Sunday, September 12, 2010

Trapped in Croatia - Part One

And who wouldn't want to be trapped in Croatia? Lots of sun and Italians, promontory promenades and 80s hair bands. Octopus salad and feral cats. Scooters. Our hotel was wonderful - peaceful and with an excellent breakfast. Plenty of pale UK horses slathering in suntan lotion poolside, most reserving early morning chaise lounges at a 2:1 chaise lounge to person clip. And a freckling of Germans, one in particular, an aging Herren that read a novel-size history of tractors while sipping cool Ozujskos under the hot Dalmatian sun. All is well on the Adriatic.

Except when it comes to TV movies. I know, a niche topic, especially when traveling in Croatia. Why was I even watching TV in the hotel? My wife and I have a penchant for obscure thrillers, and miraculously, obscure American thrillers was the name of the game the week we were in Dubrovnik.

What follows is a series of posts loosely based on a chronology of films shown late-night within the confines of our dear Hotel Lapad. These will not be reviews but impressions that in the best case will lead you down a path of personal nostalgia. Worst case? All roads lead to Nicolas Cage.

First: Mel Gibson, Goldie Hawn. Movie? Bird On a Wire - probably the most well known of the bunch. Remember it? At one time Hawn had star attraction, playing older women behaving much younger then believability could ever allow. This is a great one, complete with boy wonder Gibson trying to really ride out the Lethal Weapon suite of art house classics. In fact, Lethal Weapon 2 was his last film before Bird On a Wire. Show me more, from the director of WarGames, Short Circuit and Stakeout (yes!):

Not enough of a taste? This guy liked the movie so much he made his own trailer, one extended out to a full 6 minutes to accommodate an unfortunate "world" remix of Leonard Cohen's otherwise iconic and wonderful song (don't watch more than 10 seconds):

Speaking of Cohen, here's a good video of the actual song:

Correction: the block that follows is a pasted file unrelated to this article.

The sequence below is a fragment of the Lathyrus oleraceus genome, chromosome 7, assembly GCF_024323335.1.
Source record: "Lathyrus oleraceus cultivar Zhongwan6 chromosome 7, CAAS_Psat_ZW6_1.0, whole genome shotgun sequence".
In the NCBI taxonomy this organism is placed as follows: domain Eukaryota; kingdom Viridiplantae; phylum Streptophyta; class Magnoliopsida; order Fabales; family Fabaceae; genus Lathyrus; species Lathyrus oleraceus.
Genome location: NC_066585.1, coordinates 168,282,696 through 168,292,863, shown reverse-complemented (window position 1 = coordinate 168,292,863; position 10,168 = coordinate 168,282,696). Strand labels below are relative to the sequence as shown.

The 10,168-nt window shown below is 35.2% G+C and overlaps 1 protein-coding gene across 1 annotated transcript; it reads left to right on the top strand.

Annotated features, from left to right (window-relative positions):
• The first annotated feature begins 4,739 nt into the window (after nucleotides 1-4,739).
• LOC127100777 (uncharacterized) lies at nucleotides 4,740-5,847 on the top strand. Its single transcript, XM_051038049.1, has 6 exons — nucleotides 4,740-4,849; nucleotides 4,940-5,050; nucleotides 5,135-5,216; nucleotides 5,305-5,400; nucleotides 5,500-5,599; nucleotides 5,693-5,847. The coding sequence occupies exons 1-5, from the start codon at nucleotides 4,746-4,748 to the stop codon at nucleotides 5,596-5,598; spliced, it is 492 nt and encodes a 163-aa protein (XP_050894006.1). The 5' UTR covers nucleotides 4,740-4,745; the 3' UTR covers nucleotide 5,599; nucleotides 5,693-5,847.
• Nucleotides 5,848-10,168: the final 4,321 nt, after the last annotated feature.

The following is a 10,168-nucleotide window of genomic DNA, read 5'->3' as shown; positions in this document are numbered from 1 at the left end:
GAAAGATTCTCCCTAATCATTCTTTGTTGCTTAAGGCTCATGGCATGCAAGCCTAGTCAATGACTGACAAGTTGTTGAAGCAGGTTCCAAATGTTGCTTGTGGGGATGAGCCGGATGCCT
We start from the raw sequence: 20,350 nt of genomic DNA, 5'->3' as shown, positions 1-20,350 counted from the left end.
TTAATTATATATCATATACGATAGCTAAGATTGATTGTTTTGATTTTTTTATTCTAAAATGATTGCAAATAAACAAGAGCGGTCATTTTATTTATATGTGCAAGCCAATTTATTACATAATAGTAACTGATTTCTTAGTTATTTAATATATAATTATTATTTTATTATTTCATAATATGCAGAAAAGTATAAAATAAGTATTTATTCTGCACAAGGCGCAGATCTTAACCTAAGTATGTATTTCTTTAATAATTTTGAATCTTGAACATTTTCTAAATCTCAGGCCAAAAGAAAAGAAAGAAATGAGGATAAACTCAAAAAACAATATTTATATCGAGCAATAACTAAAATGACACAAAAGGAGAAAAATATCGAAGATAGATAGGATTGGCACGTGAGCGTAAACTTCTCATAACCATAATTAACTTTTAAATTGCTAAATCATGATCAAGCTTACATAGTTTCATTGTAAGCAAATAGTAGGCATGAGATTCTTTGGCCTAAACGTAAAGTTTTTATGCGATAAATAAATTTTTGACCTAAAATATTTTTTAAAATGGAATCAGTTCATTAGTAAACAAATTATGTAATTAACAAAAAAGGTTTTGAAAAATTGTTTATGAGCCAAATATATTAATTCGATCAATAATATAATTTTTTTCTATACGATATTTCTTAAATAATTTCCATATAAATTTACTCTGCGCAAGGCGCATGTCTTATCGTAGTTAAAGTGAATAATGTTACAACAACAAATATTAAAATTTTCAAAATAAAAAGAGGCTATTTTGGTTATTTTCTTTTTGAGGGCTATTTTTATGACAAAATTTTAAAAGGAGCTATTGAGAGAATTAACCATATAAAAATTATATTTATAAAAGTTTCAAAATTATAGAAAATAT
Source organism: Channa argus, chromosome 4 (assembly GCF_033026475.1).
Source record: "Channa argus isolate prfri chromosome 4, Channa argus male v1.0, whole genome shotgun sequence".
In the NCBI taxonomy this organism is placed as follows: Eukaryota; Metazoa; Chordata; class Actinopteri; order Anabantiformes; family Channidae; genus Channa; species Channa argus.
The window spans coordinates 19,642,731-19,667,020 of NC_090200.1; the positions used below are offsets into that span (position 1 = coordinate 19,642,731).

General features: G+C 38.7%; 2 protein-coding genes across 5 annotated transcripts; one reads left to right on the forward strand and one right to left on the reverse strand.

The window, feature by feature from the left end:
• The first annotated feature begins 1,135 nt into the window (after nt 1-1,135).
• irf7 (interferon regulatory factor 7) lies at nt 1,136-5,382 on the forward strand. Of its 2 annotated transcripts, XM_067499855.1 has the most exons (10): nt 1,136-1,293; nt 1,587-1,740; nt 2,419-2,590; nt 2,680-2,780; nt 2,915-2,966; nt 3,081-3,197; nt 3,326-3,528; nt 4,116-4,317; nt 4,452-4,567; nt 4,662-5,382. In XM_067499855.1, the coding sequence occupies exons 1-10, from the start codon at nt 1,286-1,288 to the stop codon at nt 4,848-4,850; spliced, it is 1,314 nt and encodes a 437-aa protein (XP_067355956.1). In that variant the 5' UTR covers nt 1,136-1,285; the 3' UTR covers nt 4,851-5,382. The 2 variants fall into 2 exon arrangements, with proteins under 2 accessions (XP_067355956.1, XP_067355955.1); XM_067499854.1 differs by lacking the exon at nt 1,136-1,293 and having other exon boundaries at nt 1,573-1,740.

In the end you really can't blame those that set favorite music to favorite movies, and then publish the final product on YouTube. It's no doubt a pleasing experience to plasticize music this way, immortalizing your own edited cut of a movie and then watching it interact aimlessly with a song only tangentially related to the movie at best. Finding moments of cohesion is easy. Dark Side of the Moon and The Wizard of Oz is a good example of this:

And here's another good one, straight from Mel Gibson's own vault!

Back to the movie. One of the best-worst scenes in Bird On a Wire is when director John Badham (again, WarGames, Short Circuit, etc.) over-reachingly makes use of the venetian blinds convention from classic film noir cinema while lighting Mel and Goldie's post-sex scene. The horizontal arrangement of alternating light and shadow is traditionally meant to signal to viewers that the film's protagonists are caught up in events pre-determined and beyond their control. Something beyond escape, choice. Prison. Entrapment. In Bird On a Wire the blinds are used, well, to no great effect other than to emphasize Goldie's buggy eyes and Mel's timeless observation that "Mr. Wiggly's been on bread and water for five long years."

But where, the Croatian viewer must wonder, can I see more of this noir convention from the early 90s? Can I just watch tomorrow night's movie? The answer was and is yes! Because tomorrow night we get even more noir, in a film that is more David Lynch than David Lynch without being directed by David Lynch:

More to come in part 2...

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